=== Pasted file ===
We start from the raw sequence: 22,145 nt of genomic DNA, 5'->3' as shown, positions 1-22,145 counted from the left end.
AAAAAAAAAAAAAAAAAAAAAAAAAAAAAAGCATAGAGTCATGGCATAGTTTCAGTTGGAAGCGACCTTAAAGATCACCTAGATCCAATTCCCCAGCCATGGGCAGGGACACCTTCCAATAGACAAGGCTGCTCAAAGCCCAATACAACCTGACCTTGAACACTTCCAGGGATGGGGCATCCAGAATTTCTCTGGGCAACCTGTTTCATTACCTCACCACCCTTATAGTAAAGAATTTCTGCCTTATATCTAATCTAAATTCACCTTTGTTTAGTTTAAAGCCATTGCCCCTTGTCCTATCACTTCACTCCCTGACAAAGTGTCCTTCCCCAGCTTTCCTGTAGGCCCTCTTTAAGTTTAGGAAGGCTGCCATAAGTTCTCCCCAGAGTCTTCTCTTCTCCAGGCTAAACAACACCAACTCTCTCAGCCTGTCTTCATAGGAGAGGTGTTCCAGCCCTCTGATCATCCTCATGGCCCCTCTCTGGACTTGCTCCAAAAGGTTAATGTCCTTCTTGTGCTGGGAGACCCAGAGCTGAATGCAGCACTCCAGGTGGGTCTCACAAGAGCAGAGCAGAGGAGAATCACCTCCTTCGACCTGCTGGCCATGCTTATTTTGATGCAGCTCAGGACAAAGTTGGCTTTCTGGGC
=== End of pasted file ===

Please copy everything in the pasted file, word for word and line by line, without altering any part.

We start from the raw sequence: 22,145 nt of genomic DNA, 5'->3' as shown, positions 1-22,145 counted from the left end.
AAAAAAAAAAAAAAAAAAAAAAAAAAAAAAGCATAGAGTCATGGCATAGTTTCAGTTGGAAGCGACCTTAAAGATCACCTAGATCCAATTCCCCAGCCATGGGCAGGGACACCTTCCAATAGACAAGGCTGCTCAAAGCCCAATACAACCTGACCTTGAACACTTCCAGGGATGGGGCATCCAGAATTTCTCTGGGCAACCTGTTTCATTACCTCACCACCCTTATAGTAAAGAATTTCTGCCTTATATCTAATCTAAATTCACCTTTGTTTAGTTTAAAGCCATTGCCCCTTGTCCTATCACTTCACTCCCTGACAAAGTGTCCTTCCCCAGCTTTCCTGTAGGCCCTCTTTAAGTTTAGGAAGGCTGCCATAAGTTCTCCCCAGAGTCTTCTCTTCTCCAGGCTAAACAACACCAACTCTCTCAGCCTGTCTTCATAGGAGAGGTGTTCCAGCCCTCTGATCATCCTCATGGCCCCTCTCTGGACTTGCTCCAAAAGGTTAATGTCCTTCTTGTGCTGGGAGACCCAGAGCTGAATGCAGCACTCCAGGTGGGTCTCACAAGAGCAGAGCAGAGGAGAATCACCTCCTTCGACCTGCTGGCCATGCTTATTTTGATGCAGCTCAGGACAAAGTTGGCTTTCTGGGC